Individually, students watched a Frontline PBS documentary “Dollars and Dentists” (http://www.pbs.org/wgbh/frontline/film/dollars-and-dentists/ ) which explores the complexity and availability of dental care in the U.S.
Next, students read the case study “Mortality associated with odontogenic infection” (Green et al., 2001) and answer accompanying questions. Students were asked to discuss the documentaries they watched in small groups. Students were provided questions for discussion prompting them to discuss their opinions regarding the status of dental health care in the U.S. as presented in the documentary. Students were also asked to share their cultural beliefs and attitudes towards dental care. Given the diversity of students in our Dental Hygiene program (over 50% of students were not born in the U.S. and speak over 20 primary/first languages), a difference of experiences and resulting opinions about health care more broadly and dental care in particular emerged in their discussions.

Individually, students wrote an essay reflecting on the Frontline documentary and the case study. Among the questions they were to address in their essay, they were asked to describe their interactions with peers in their groups and to evaluate how their own attitudes/opinions were or were not different from those of their classmates, what have they learned about other cultural beliefs/attitudes from the dialog with other students, how their own opinions have or have not changed as a result of the whole experience (watching the documentary and learning about the subject and their subsequent discussion of it in small groups).

Learning Goals: What do you aim to achieve with this activity?

1. introduce students to the complexity of dental care and its availability in the U.S.
2. connect the topics of spread of dental infection, as introduced in their Head & Neck portion of DEN1112 course, to the real-life situations leading to serious and life-threatening outcomes discussed in the scientific article (case study) and Frontline investigation.
3. work in teams to discuss the different cultural influences on how people perceive the necessity of dental care and its various aspects.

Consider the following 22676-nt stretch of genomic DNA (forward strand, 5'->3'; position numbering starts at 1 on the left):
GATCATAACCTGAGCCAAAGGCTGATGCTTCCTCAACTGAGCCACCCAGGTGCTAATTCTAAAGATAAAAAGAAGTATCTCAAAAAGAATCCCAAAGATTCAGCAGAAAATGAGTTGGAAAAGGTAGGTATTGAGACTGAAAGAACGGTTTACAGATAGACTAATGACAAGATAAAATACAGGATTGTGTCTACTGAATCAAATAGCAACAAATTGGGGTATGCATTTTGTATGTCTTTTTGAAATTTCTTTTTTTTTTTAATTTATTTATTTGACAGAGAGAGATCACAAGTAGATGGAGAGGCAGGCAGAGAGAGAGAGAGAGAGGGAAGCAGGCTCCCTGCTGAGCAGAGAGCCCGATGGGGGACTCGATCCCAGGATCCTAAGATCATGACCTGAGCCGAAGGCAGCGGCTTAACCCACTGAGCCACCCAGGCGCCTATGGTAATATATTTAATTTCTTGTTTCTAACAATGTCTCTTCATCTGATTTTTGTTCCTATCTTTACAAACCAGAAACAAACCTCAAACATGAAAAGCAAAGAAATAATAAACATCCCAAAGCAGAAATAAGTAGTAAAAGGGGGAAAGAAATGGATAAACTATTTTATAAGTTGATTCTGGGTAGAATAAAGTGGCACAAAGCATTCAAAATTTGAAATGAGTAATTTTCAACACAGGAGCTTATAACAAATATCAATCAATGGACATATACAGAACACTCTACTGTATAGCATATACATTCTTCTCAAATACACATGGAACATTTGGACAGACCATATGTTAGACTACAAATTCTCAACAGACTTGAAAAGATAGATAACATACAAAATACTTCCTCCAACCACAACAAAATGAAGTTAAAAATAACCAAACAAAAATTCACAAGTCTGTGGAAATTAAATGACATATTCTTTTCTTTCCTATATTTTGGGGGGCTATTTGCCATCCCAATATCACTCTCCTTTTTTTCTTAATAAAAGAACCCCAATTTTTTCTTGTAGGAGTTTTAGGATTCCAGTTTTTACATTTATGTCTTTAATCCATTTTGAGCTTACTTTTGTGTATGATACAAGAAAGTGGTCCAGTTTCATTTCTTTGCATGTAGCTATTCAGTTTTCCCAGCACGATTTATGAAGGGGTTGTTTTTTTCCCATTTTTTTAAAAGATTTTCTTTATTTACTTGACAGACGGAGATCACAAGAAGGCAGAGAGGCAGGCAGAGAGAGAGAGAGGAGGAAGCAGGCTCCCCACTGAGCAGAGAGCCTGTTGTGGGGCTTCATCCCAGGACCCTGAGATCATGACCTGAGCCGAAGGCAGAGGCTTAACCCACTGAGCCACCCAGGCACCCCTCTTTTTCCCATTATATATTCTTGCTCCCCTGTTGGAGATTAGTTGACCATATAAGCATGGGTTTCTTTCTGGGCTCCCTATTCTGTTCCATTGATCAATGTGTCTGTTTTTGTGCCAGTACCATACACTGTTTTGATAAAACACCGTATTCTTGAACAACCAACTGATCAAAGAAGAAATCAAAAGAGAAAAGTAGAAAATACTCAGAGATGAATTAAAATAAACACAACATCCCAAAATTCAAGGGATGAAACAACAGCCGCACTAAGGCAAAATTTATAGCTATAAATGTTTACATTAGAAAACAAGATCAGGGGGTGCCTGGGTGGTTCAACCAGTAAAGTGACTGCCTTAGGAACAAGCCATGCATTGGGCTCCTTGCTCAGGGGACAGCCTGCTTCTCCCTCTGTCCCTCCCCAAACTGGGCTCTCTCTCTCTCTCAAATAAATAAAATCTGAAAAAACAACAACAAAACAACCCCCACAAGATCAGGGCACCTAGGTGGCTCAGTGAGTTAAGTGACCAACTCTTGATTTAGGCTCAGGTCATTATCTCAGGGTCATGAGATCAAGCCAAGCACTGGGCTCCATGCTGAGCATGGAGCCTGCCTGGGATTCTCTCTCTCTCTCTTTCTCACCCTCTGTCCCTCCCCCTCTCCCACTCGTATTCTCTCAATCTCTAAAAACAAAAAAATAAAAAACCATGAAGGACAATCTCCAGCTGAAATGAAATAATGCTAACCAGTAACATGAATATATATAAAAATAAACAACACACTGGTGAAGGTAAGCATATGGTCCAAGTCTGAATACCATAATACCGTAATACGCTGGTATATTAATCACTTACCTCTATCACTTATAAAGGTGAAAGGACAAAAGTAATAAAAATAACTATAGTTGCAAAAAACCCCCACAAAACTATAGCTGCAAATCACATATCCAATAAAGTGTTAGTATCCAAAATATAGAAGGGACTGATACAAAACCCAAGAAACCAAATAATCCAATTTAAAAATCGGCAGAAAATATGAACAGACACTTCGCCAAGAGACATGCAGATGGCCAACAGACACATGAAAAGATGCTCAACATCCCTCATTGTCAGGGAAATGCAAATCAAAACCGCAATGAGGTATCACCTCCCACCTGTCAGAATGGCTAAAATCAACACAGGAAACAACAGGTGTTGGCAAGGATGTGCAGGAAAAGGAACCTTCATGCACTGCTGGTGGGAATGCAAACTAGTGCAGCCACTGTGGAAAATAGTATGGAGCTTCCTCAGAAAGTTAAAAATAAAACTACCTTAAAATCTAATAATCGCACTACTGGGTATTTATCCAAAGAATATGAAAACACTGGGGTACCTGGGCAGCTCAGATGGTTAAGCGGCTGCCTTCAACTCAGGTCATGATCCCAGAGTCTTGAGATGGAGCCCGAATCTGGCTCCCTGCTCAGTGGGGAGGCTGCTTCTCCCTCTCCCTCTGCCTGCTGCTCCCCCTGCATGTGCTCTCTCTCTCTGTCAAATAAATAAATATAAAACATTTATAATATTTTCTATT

4. reflect on the whole experience by connecting all parts of this assignment in the written essay.

Timing: At what point in the lesson or semester do you use this activity? How much classroom time do you devote to it? How much out-of-class time is expected?

This assignment begins during week 13 of the Fall semester. The students discussed in small groups during class sessions twice for about 20 min. Depending on how long it takes students to write their 1200-1500 word essays, the activity would take at least 10 hours to complete outside of class.

Logistics: What preparation is needed for this activity? What instructions do you give students? Is the activity low-stakes, high-stakes, or something else?

This term project is worth 10% of their final grade for DEN1112. The students were given detailed instructions for each part of the assignment and provided with the PDF of the article and a link to Frontine documentary.

Assessment: How do you assess this activity? What assessment measures do you use? Do you use a VALUE rubric? If not, how did you develop your rubric? Is your course part of the college-wide general education assessment initiative?

In 2016, my course was part of college-wide assessment of Intercultural Knowledge and Skills. An appropriate AAC&U VALUE rubric was used for this evaluation, however, it was not used for grading. Students’ essays were evaluated based on the clarity and organization of the information, providing accurate and appropriate sources and citations (they were asked to substantiate their writing with at least two sources analyzing the topic of the video, other than the documentary itself), sentence structure, grammar and spelling.